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GPS Circuits



The Global Positioning System (GPS) is a space-based global navigation satellite system (GNSS) that provides location and time information in all weather, anywhere on or near the Earth, where there is an unobstructed line of sight to four or more GPS satellites. The GPS project was developed in 1973 to overcome the limitations of previous navigation systems,[1] integrating ideas from several predecessors, including a number of classified engineering design studies from the 1960s. 
A GPS receiver calculates its position by precisely timing the signals sent by GPS satellites high above the Earth. Each satellite continually transmits messages that include the time the message was transmitted
precise orbital information (the ephemeris) the general system health and rough orbits of all GPS satellites (the almanac).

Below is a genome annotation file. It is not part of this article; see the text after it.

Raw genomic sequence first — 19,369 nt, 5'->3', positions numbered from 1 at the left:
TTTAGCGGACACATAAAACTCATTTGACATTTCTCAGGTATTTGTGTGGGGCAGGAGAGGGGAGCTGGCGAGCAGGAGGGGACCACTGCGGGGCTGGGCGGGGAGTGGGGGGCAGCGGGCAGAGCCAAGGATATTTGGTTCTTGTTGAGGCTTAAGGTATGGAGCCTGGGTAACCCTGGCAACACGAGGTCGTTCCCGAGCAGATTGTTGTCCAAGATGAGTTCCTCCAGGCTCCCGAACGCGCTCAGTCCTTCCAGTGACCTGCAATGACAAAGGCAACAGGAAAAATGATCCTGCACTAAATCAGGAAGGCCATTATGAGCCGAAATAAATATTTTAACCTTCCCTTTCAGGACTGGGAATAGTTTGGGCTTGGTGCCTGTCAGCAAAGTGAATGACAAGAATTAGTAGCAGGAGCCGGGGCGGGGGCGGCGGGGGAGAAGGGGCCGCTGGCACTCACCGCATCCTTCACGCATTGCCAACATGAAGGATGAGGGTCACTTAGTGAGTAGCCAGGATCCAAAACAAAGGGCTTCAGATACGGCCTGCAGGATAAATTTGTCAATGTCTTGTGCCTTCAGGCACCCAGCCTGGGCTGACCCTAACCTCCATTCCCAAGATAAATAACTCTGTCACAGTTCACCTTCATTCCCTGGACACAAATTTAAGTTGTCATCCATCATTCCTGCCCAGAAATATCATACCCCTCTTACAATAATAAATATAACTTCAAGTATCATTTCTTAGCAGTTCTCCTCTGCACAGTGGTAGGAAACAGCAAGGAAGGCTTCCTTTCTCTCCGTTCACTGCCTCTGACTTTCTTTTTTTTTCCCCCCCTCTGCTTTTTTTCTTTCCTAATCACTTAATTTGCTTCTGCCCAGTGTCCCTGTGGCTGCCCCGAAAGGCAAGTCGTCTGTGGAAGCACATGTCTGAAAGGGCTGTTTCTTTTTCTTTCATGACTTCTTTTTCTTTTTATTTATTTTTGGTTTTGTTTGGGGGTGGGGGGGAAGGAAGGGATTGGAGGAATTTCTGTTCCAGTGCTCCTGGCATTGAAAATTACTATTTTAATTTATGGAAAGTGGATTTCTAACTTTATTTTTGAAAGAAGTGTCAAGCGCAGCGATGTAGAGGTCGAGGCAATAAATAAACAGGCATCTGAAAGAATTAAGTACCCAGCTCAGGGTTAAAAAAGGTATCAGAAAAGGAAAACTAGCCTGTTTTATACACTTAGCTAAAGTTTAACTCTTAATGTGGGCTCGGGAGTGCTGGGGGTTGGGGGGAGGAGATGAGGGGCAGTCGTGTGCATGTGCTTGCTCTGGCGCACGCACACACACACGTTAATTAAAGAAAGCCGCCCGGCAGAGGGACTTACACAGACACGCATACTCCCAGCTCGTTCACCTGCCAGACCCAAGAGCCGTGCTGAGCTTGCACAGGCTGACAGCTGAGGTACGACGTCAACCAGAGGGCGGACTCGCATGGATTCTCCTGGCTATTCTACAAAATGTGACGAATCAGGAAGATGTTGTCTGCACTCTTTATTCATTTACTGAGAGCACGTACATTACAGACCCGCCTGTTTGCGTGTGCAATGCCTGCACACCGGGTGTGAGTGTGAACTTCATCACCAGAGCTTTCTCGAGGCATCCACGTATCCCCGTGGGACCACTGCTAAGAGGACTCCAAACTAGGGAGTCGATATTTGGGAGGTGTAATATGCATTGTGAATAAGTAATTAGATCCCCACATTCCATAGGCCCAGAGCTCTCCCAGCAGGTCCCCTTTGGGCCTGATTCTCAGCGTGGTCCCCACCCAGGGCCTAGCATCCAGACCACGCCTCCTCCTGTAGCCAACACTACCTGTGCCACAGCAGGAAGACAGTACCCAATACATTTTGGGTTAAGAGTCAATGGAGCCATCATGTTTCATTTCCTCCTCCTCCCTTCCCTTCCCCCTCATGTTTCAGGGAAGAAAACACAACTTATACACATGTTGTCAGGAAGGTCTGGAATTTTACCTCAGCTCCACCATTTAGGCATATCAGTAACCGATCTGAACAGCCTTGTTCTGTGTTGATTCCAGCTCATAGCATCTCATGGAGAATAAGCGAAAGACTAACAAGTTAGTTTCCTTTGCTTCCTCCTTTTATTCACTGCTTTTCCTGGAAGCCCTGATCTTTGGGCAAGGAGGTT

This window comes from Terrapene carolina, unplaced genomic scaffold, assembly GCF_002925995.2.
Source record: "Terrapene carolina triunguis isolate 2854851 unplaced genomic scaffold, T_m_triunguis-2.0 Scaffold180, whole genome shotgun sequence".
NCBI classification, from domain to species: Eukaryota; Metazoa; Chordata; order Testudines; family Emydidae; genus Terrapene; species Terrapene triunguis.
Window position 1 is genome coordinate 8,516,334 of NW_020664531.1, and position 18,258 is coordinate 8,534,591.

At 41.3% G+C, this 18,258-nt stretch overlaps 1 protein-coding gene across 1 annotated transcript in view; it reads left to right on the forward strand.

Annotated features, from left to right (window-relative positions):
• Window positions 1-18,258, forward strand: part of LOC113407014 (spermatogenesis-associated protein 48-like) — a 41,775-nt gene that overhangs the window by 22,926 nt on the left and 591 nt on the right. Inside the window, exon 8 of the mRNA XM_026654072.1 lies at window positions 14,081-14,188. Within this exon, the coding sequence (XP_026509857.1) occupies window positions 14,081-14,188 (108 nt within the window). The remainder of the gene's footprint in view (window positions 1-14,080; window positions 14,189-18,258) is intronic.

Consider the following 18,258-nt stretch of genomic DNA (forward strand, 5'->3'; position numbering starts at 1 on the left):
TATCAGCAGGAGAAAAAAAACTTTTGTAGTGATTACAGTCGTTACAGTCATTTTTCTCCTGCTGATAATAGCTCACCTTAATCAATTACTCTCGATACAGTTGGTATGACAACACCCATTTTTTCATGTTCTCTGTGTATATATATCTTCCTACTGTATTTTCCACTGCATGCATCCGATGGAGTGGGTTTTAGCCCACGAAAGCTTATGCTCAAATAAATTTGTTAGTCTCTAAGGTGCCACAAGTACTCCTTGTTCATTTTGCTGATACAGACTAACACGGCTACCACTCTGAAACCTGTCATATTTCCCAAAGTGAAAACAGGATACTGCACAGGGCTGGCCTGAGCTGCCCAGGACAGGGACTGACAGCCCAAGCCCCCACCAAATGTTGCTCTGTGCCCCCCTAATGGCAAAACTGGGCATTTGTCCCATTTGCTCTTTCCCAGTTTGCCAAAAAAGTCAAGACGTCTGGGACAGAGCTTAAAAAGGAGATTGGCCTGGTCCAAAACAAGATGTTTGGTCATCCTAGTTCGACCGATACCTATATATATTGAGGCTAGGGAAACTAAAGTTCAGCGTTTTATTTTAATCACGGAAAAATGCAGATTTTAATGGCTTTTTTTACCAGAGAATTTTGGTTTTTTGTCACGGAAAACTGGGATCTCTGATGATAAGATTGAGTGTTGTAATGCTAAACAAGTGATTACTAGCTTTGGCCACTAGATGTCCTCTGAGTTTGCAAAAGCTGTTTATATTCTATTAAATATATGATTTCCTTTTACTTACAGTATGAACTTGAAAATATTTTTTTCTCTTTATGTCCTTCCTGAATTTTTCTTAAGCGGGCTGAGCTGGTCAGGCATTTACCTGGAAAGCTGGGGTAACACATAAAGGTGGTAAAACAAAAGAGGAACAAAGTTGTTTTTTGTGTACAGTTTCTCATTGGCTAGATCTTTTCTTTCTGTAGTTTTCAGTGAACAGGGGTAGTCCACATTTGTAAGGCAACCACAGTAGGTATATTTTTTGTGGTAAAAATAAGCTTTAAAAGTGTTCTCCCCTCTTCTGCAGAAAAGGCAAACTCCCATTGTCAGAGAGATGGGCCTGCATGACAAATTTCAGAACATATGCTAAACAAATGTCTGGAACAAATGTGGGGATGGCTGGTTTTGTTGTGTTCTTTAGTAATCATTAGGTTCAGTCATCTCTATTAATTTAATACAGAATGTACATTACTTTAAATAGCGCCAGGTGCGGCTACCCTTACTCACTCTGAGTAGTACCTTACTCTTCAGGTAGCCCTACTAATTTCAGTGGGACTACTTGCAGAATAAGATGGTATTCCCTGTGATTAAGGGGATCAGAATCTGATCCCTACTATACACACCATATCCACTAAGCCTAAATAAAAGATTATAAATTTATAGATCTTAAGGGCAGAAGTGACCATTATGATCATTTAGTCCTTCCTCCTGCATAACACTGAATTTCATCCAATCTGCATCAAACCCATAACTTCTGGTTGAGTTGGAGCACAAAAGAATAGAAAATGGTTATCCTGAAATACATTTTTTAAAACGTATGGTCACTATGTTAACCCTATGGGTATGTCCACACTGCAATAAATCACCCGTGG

Three satellites might seem enough to solve for position since space has three dimensions and a position near the Earth's surface can be assumed. However, even a very small clock error multiplied by the very large speed of light the speed at which satellite signals propagate results in a large positional error. Therefore receivers use four or more satellites to solve for the receiver's location and time.
The very accurately computed time is effectively hidden by most GPS applications, which use only the location. GPS has become a widely deployed and useful tool for commerce, scientific uses, tracking, and surveillance. GPS's accurate time facilitates everyday activities such as banking, mobile phone operations, and even the control of power grids by allowing well synchronized hand-off switching.